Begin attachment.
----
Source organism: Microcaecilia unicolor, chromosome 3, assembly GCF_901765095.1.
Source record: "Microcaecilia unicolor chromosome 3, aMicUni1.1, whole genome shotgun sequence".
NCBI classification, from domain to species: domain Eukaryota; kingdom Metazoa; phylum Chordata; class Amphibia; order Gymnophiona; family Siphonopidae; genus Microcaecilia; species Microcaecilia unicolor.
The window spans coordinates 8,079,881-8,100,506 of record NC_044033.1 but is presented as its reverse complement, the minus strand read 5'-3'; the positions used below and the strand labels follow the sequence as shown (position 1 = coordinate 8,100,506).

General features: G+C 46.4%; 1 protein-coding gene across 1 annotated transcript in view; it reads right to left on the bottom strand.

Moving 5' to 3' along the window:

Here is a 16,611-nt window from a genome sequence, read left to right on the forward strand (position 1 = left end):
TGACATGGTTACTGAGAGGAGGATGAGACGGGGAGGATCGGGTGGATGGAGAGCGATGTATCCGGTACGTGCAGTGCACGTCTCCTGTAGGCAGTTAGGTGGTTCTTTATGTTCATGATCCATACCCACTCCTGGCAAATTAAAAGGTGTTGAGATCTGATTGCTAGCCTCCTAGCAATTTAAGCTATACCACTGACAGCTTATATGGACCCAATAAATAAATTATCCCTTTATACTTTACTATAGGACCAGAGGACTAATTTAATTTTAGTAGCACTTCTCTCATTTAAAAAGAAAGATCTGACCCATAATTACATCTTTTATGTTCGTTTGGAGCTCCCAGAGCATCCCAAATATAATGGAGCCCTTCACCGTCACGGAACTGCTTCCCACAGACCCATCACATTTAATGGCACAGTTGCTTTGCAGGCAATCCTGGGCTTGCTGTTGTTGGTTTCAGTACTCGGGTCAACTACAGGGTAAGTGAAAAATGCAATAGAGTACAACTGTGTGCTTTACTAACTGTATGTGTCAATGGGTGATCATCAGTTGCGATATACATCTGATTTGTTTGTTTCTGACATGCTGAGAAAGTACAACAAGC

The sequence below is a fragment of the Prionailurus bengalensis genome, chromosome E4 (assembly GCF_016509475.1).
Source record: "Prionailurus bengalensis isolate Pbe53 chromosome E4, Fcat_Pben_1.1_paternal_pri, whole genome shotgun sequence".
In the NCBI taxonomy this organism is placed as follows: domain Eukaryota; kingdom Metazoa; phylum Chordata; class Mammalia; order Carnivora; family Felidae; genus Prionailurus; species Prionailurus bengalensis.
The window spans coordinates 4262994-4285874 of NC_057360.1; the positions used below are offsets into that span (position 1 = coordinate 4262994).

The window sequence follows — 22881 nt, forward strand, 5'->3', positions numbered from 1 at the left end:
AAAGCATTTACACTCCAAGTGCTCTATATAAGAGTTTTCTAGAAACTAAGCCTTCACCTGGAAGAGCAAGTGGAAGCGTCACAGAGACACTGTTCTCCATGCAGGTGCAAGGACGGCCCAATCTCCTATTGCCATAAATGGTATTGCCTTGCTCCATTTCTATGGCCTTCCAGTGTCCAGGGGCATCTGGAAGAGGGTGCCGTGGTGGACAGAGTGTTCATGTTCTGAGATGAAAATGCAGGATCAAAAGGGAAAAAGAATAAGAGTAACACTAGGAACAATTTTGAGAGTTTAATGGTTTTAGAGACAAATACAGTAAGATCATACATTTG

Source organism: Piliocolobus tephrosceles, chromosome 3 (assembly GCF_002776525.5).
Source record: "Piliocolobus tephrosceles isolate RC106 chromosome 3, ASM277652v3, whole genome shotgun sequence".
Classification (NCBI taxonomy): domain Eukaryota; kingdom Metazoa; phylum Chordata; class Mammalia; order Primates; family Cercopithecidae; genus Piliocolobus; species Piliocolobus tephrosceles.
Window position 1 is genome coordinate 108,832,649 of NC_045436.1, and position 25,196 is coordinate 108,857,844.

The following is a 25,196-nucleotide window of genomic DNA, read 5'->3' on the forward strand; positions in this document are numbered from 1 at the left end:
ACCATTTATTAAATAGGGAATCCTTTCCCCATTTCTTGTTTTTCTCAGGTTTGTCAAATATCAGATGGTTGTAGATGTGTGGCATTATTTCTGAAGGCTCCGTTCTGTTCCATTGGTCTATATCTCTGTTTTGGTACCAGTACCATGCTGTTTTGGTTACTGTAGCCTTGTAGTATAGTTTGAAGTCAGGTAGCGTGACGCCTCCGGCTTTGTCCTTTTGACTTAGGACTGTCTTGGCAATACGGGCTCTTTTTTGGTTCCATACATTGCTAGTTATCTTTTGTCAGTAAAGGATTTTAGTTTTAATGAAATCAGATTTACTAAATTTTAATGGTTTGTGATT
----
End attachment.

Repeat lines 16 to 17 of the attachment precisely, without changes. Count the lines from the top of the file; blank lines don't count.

Source record: "Piliocolobus tephrosceles isolate RC106 chromosome 3, ASM277652v3, whole genome shotgun sequence".
Classification (NCBI taxonomy): domain Eukaryota; kingdom Metazoa; phylum Chordata; class Mammalia; order Primates; family Cercopithecidae; genus Piliocolobus; species Piliocolobus tephrosceles.